Fowles was one of 21 finalists for the U.S. Women’s Olympic Basketball Team Roster. The 20 professional women's basketball payers, plus one collegiate player (Brittney Griner), were selected by the USA Basketball Women’s National Team Player Selection Committee to compete for the final roster which would represent the USA at the 2012 Summer Olympics in London, where the USA victory brought Fowles her second Olympic gold medal.[27]

Fowles would also play with Team USA for the 2016 Summer Olympics in Rio, and won her third gold medal as USA beat Spain 101-72.

Off the court[edit]

Fowles is currently majoring in mortuary science at the American Academy McAllister Institute in her spare time.[28]

WNBA career statistics[edit]

  GP Games played   GS  Games started  MPG  Minutes per game  RPG  Rebounds per game
 APG  Assists per game  SPG  Steals per game  BPG  Blocks per game  PPG  Points per game
 TO  Turnovers per game  FG%  Field-goal percentage  3P%  3-point field-goal percentage  FT%  Free-throw percentage
 Bold  Career high League leader

Regular season[edit]


Awards and honors[edit]


  1. ^ "WBCA High School All-America Game Box Scores". Women's Basketball Coaches Association. Retrieved 29 Jun 2014. 
  2. ^ Fowles Dunks Her Way Into History
  3. ^ LSU's Fowles out 2-4 weeks
  4. ^ Chancellor, Fowles Receive SEC's Top Annual Honors
  5. ^ LSU Commencement Features Several Noteworthy Graduates
  6. ^
  7. ^ "Women's Basketball Player stats". NCAA. Retrieved 25 Sep 2015. 
  8. ^ Jeré Longman (March 30, 2007). "A 6-6 Center Blooms at Louisiana State". The New York Times. Retrieved October 10, 2016.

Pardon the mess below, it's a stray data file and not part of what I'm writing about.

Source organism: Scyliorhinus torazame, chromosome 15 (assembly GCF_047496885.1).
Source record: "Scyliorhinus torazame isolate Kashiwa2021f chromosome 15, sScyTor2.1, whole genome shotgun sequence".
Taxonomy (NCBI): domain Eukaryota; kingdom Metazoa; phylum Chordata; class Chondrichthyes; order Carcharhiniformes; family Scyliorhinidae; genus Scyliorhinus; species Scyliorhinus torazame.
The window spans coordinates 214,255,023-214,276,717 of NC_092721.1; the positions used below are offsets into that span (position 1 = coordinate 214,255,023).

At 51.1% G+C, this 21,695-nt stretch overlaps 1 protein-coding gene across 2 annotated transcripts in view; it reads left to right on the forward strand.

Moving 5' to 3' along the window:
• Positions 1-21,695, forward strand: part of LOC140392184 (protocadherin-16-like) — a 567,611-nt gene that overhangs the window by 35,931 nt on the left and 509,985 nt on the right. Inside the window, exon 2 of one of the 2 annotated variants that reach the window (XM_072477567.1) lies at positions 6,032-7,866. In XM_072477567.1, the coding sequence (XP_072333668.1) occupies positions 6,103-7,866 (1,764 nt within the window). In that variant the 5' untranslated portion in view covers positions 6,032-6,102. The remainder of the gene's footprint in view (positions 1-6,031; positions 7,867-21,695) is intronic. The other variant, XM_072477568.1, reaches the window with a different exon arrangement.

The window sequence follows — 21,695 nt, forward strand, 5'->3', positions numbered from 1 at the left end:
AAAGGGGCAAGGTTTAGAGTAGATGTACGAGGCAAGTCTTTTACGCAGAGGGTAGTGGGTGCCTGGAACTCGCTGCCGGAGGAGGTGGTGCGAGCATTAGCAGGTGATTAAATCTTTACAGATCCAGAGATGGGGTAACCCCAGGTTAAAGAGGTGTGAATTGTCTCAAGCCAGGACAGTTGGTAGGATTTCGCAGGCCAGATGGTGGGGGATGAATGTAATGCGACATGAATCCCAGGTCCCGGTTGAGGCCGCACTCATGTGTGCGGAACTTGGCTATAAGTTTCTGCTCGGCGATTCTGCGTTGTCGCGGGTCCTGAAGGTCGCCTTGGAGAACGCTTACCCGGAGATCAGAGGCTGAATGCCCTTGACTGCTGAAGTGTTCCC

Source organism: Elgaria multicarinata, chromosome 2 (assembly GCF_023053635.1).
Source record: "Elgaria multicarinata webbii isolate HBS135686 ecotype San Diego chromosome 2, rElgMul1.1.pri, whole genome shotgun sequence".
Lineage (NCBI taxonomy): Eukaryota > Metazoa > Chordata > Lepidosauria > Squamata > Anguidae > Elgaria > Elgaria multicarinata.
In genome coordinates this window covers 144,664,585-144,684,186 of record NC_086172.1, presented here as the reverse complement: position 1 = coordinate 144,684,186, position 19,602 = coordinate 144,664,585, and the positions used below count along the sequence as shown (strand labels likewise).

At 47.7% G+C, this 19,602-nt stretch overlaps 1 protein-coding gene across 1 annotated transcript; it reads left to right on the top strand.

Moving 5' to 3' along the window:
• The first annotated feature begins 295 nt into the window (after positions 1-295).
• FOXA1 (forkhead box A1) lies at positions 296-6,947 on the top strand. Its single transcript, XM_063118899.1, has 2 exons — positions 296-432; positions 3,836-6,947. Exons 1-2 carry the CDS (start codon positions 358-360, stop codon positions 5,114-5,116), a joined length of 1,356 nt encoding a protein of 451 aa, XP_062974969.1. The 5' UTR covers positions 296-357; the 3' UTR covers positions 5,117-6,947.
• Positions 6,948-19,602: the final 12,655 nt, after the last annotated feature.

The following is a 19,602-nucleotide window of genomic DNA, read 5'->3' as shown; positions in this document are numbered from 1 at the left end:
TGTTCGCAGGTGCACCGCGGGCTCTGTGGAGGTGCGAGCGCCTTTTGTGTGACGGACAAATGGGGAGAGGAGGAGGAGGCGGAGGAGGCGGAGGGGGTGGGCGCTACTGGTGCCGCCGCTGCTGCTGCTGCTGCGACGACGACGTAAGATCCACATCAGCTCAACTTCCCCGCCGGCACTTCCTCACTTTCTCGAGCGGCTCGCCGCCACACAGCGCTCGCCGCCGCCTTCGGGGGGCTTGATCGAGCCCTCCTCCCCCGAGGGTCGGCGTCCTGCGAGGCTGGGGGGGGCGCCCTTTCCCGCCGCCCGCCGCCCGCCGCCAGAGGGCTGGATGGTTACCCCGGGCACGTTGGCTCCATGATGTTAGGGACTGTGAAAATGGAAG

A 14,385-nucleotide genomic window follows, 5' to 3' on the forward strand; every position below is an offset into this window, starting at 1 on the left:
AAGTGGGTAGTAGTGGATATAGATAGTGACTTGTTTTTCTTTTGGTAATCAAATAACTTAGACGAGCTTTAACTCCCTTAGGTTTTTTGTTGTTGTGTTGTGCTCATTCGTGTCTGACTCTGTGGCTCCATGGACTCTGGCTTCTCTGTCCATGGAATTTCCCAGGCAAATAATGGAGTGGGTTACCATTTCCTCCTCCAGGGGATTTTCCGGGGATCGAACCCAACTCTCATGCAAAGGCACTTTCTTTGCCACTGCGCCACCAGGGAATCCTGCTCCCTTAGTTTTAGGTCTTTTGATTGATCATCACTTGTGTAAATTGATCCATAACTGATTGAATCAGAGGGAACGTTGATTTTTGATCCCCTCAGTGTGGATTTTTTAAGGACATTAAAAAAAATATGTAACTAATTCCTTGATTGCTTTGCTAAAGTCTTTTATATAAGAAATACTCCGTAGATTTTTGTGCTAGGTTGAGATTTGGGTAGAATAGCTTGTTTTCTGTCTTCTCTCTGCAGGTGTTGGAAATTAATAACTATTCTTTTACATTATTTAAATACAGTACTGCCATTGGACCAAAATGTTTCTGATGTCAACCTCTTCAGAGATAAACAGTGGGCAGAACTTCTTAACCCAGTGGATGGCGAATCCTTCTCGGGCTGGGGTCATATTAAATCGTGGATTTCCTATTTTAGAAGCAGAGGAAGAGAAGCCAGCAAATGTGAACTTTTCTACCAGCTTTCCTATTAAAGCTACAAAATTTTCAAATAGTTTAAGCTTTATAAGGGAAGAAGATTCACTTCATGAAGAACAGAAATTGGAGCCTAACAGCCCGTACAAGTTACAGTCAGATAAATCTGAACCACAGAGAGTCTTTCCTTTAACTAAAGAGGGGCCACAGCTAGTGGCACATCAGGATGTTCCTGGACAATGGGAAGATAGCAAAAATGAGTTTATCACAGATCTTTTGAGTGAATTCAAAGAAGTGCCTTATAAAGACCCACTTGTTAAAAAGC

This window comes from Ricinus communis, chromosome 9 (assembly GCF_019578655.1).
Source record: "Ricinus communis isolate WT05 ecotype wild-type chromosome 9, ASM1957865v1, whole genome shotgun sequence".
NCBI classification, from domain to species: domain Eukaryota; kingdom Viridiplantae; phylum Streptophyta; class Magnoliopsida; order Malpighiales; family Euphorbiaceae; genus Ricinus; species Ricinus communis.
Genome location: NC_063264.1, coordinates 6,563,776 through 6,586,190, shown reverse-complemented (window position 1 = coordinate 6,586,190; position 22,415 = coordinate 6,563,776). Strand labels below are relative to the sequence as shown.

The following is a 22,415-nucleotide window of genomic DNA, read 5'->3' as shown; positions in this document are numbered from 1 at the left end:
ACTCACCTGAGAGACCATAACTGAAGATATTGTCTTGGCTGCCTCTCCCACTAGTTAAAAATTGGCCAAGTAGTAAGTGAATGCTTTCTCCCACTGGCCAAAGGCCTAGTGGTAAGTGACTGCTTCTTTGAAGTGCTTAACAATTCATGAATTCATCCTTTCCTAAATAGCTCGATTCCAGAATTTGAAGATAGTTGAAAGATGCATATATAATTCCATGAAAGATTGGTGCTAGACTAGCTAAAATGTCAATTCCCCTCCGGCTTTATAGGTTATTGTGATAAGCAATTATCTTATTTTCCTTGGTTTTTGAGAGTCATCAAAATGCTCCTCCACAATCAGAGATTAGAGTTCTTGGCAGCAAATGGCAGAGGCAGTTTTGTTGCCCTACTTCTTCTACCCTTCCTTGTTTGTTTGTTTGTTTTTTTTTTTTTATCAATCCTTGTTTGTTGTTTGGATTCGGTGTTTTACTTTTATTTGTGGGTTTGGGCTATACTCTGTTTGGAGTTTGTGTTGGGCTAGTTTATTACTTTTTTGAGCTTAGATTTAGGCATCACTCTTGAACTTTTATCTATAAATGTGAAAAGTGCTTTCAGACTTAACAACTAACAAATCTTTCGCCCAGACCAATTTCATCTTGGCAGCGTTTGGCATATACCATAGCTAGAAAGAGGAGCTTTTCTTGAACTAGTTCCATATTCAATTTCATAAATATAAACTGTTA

9. ^
  10. ^
  11. ^ Voepel, Mechelle (May 2, 2015). "Sky preparing to move on without Fowles". Retrieved July 17, 2015. 
  12. ^ Lynx Acquire Center Sylvia Fowles
  13. ^
  14. ^ Offseason 2008-09: Overseas Roster
  15. ^ Offseason 2009-10: Overseas Roster
  16. ^ Two Newcomer Stars among Gala Women
  17. ^
  18. ^,-ex-Shanghai
  19. ^
  20. ^
  21. ^
  22. ^ "Twenty-Second World University Games -- 2005". USA Basketball. Archived from the original on 7 September 2015. Retrieved 13 October 2015. 
  23. ^ a b "USA Basketball Women's National Team To Tip-Off Training Tomorrow In D.C.". USA Basketball. Retrieved 2009-10-01. 
  24. ^ "Six Olympic Gold Medalists Among 11-Member Team Set To Participate In WNBA vs. USA Basketball: The Stars at the Sun Game". USA Basketball. 30 June 2010. Retrieved 5 July 2010. 
  25. ^ "FIBA World Championship for Women". FIBA. Retrieved 5 July 2010. 
  26. ^ "Sixteenth World Championship For Women -- 2010". USA Basketball. October 15, 2013. Archived from the original on 5 September 2015. Retrieved 19 October 2015. 
  27. ^ "Twenty-One Finalists In The Mix For Final 2012 U.S. Women's Olympic Basketball Team Roster". USA Basketball. February 13, 2012. Retrieved 13 February 2012. 
  28. ^
  29. ^ "WBCA NCAA Division I Defensive Player of the Year". Women's Basketball Coaches Association. Retrieved 1 Jul 2014. 
  30. ^ Rest of the world romp to All Star Win
  31. ^ "Sylvia Fowles wins WNBA Defensive Player of the Year". 2016-09-30. Retrieved 2016-10-01. 

External links[edit]